Linked by Thom Holwerda on Thu 31st May 2012 12:24 UTC
Windows "Microsoft has been furiously ripping out legacy code in Windows 8 that would have enabled third parties to bring back the Start button, Start Menu, and other software bits that could have made this new OS look and work like its predecessor. In fact, I've seen that several well-known UI hacks that worked fine with the Windows 8 Consumer Preview are no longer functional in the coming Release Preview. And those with hopes that Microsoft would allow businesses, at least, to boot directly to the desktop should prepare for disappointment. That feature not only isn't happening, it's being removed from Windows Server 12 (Windows 8's stable mate) as well." When you buy a new machine later this year, you will use Metro, an environment wholly inferior, incomplete, and not at all ready to replace the traditional desktop in any way, shape, or form. Whether you like it or not.
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RE[2]: Forcing Myself
by Dave_K on Thu 31st May 2012 20:48 UTC in reply to "RE: Forcing Myself"
Member since:

I think Metro's Start Screen makes a pretty nifty Start Menu replacement. What worries me about Metro is that Microsoft clearly intend it to be much more than a fancy app launcher and optional tablet interface.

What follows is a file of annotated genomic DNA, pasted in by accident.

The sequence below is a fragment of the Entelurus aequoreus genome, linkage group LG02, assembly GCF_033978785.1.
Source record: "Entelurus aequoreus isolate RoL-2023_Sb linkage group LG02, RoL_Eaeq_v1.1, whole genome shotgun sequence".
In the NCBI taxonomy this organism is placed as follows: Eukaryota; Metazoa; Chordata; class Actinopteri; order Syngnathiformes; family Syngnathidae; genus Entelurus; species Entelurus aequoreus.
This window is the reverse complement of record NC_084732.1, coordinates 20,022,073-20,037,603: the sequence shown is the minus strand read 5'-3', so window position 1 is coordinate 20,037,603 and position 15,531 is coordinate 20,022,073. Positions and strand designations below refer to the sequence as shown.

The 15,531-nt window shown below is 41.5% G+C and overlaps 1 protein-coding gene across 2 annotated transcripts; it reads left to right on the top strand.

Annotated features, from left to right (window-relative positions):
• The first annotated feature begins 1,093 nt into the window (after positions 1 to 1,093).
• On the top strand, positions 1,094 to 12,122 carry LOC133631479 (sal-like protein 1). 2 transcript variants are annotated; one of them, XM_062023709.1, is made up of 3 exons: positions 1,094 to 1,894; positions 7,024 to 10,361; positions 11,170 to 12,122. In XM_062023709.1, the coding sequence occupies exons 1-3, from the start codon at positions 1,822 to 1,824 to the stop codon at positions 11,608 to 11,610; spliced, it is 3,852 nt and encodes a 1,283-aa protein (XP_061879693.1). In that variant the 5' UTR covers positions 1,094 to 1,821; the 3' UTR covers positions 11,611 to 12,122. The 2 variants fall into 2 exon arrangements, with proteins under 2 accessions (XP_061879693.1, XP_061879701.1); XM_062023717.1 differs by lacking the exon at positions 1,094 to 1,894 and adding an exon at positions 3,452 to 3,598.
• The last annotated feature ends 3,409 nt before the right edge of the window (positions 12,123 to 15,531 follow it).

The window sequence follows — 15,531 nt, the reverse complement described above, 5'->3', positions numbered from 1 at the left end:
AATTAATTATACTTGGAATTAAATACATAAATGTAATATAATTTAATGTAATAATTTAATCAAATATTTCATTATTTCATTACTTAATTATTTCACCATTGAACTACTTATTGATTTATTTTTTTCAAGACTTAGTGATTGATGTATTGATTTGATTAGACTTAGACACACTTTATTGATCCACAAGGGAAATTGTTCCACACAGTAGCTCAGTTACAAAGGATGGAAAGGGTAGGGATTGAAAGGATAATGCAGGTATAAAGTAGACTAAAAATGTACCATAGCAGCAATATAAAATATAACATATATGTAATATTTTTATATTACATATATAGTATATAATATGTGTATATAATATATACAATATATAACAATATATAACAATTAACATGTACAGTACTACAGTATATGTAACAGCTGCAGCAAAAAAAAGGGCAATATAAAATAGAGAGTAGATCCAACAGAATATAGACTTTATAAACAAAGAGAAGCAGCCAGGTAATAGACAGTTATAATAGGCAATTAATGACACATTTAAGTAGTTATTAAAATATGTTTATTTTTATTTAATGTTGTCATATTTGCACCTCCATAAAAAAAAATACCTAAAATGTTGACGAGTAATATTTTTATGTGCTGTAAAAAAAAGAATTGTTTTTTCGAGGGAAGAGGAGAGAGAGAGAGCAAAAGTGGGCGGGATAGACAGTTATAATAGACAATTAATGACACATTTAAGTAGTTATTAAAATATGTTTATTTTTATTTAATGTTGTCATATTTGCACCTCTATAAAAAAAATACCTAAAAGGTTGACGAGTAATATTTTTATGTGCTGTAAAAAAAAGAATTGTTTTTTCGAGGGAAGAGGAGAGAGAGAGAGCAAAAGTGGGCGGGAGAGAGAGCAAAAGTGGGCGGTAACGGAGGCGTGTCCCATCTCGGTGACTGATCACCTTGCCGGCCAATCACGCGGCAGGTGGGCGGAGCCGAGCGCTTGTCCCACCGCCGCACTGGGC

For now it'll be easy to ignore Metro apps, but that won't necessarily be true in a few years time. Even if major productivity applications stick with the traditional desktop, I can see things like small utilities, media players and document viewers moving to Metro.

Reply Parent Score: 3

RE[3]: Forcing Myself
by Tuishimi on Thu 31st May 2012 22:13 in reply to "RE[2]: Forcing Myself"
Tuishimi Member since:

Yes, that is how I am looking at it right now. They want something that will be useful to different device types with varying degrees of power/complexity. I wish I KNEW what they were REALLY planning for the future, but I have to hope, and I know we've all seen MS fail before... but I have to hope they have an inclusive plan that will meet current computing needs for all types of users as well as future device needs.

Reply Parent Score: 2